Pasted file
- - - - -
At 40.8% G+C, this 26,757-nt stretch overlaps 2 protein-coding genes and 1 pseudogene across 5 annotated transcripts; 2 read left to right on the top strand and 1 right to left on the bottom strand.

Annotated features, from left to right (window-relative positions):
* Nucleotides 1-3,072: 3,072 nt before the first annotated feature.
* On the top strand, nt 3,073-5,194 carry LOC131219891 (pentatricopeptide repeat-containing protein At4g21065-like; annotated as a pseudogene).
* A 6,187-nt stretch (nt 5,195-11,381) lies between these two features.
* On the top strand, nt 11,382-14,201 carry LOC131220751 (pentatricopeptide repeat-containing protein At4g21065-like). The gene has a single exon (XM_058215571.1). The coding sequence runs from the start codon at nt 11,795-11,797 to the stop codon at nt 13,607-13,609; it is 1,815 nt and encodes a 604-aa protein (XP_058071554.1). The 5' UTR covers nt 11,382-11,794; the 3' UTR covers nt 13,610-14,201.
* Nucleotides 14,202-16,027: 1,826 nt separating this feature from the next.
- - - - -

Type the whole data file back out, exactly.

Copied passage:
At 40.8% G+C, this 26,757-nt stretch overlaps 2 protein-coding genes and 1 pseudogene across 5 annotated transcripts; 2 read left to right on the top strand and 1 right to left on the bottom strand.

Annotated features, from left to right (window-relative positions):
* Nucleotides 1-3,072: 3,072 nt before the first annotated feature.
* On the top strand, nt 3,073-5,194 carry LOC131219891 (pentatricopeptide repeat-containing protein At4g21065-like; annotated as a pseudogene).
* A 6,187-nt stretch (nt 5,195-11,381) lies between these two features.
* On the top strand, nt 11,382-14,201 carry LOC131220751 (pentatricopeptide repeat-containing protein At4g21065-like). The gene has a single exon (XM_058215571.1). The coding sequence runs from the start codon at nt 11,795-11,797 to the stop codon at nt 13,607-13,609; it is 1,815 nt and encodes a 604-aa protein (XP_058071554.1). The 5' UTR covers nt 11,382-11,794; the 3' UTR covers nt 13,610-14,201.
* Nucleotides 14,202-16,027: 1,826 nt separating this feature from the next.